Is there really such a thing as a "temple virgin"?


#1

ok, i’m in a debate right now (here) about Mary’s perpetual virginity. i suggested that one possible explanation for her puzzlement upon the anouncement of the angel was b/c she was a temple virgin. my opponent, Uncle Bud, claims that there was no such thing as Jewish, monotheistic, temple virgins. if you visit the link, you will see the information i have provided in my attempt to prove that such virgins did in fact exist. however, despite this, i have been unable to make a convincing argument.

does anyone have any proof that there was such a thing as “temple virgins” who devoted their life and their bodies solely to God? i have found many instances of this among jewish men and rabbis, but the evidence that women did this as well is inconclusive.

your help would be greatly appreciated.

pax christi,
phatcatholic

ps: to those who visit this debate, it essentially starts with Uncle Bud’s post on Jan 10 2005, 03:53 PM when he says:[list]By the way it might interest all of you to know that there is no record at anytime of female temple virgins, in the Jewish temples. None. So if Mary was consecrated as a Jewish Temple virgin, she was in effect the only one. I have asked every source imaginable and no one can verify that there was such a thing.[/list]


#2

Hey PhatCatholic!

Check out the story of Samuel. I think he was a consecrated celibate. Sola Scriptura wil obscure that fact, but the truth will reveal it, or at least I think it will. How about Jesus? Would you say he was a “temple dweller”? Was he NOT a virgin?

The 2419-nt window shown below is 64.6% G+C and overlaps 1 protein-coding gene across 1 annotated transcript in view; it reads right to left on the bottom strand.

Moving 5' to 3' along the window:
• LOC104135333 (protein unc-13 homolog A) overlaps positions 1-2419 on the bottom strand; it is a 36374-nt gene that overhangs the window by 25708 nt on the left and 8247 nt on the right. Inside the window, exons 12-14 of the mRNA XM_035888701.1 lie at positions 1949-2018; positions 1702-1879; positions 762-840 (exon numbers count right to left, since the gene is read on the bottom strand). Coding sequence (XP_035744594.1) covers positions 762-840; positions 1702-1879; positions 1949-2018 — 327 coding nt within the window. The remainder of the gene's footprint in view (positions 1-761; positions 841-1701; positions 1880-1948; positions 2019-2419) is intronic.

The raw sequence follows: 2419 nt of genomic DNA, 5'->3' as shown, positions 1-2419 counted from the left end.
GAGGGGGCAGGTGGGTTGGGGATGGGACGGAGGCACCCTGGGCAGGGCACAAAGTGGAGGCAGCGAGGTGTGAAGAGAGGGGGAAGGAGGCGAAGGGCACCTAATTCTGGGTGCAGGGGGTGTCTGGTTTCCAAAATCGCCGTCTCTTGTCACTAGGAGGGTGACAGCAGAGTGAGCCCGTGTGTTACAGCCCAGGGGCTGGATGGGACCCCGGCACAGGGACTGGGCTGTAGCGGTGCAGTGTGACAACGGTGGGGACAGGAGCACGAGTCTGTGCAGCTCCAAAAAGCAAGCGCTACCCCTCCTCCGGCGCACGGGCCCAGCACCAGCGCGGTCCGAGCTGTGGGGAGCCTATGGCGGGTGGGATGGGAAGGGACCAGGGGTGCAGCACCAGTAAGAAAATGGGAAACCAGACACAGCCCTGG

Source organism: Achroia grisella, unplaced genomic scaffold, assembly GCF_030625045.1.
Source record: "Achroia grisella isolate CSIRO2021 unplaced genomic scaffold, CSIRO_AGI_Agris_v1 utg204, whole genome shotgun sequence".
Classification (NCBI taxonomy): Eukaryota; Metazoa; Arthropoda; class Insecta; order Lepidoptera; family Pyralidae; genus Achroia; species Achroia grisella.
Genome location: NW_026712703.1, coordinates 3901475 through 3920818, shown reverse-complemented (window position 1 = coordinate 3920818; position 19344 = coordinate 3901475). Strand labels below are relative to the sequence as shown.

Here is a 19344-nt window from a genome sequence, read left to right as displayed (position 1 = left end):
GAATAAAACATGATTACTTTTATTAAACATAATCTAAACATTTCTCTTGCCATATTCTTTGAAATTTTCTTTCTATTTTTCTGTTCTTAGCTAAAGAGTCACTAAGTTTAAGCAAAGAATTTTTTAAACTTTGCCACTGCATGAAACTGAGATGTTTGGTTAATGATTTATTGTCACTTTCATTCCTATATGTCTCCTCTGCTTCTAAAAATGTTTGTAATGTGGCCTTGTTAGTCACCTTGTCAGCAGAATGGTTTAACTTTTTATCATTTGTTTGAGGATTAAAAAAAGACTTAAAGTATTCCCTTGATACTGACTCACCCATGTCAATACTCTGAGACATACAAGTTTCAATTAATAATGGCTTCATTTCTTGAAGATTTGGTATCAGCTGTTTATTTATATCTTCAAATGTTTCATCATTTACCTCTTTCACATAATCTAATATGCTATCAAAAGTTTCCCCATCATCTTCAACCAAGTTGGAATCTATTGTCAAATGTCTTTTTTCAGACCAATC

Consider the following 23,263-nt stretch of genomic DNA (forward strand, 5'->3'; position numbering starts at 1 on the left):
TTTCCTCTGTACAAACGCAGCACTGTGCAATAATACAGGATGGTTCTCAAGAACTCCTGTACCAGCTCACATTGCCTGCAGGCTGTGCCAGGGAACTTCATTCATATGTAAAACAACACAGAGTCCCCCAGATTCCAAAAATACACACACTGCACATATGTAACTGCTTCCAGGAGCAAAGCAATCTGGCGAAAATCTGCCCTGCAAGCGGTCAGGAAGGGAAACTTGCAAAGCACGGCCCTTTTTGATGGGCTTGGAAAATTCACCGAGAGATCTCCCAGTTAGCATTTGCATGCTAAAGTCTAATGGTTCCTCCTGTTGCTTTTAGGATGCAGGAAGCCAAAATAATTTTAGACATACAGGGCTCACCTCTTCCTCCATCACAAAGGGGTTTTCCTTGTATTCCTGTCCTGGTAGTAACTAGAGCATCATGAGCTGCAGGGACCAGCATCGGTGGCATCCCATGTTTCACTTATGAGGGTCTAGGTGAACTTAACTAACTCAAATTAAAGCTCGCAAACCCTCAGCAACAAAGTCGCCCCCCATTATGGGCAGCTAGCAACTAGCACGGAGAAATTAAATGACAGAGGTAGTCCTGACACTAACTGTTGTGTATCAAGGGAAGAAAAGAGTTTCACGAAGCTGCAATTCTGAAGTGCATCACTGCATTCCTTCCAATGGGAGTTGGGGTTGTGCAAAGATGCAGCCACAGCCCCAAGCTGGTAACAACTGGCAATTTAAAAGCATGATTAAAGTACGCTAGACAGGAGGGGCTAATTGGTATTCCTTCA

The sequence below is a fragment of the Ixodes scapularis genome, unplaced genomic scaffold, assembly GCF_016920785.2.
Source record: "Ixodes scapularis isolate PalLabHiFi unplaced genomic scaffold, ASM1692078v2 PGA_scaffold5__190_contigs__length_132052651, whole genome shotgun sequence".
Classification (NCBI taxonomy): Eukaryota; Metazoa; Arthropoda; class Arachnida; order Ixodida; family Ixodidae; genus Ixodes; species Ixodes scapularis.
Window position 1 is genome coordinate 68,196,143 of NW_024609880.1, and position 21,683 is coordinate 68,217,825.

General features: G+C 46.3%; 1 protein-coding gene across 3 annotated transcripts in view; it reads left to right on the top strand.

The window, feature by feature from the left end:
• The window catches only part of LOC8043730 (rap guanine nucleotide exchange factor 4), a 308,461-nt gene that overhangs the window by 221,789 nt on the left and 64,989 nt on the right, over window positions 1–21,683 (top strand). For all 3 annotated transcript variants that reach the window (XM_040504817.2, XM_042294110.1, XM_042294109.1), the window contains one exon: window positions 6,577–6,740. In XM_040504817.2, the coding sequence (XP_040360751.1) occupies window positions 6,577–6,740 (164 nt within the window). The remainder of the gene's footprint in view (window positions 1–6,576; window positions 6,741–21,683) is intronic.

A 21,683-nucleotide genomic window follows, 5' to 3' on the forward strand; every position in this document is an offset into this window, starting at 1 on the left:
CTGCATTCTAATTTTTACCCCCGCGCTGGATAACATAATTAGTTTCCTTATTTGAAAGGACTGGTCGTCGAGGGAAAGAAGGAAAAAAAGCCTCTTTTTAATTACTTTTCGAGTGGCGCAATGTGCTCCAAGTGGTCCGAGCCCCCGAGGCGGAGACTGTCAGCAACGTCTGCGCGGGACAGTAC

Thanks again for your review of my letter to the editor. I really appreciate your honesty, and I am going to submit prettty much verbatim what you suggested I do.

Pax Christi,

Thom


#3

hehe, hey bro. no problem :wink:

i appreciate your response, but, you provided examples of men–not women. i need proof that jewish women consecrated their bodies to the Lord, made Him their spouse, and devoted themselves to the work of the temple. this seems to be the image of mary protrayed in apocryphal works such as the Protoevangelium of James the the Gospel of the Nativity of Mary. however, these works don’t help in my debate with “Uncle Bud” b/c both are known to be filled with embellishments.

pax christi,
phatcatholic


#4

Have a look at Luke 36-38 :smiley:

Not a virgin but definitely states that a woman lived in the Temple at Jerusalem. Her name is Anna the prophetess.

Maggie


#5

Hi all!

Phatcatholic, you posted:

Uncle Bud, claims that there was no such thing as Jewish, monotheistic, temple virgins.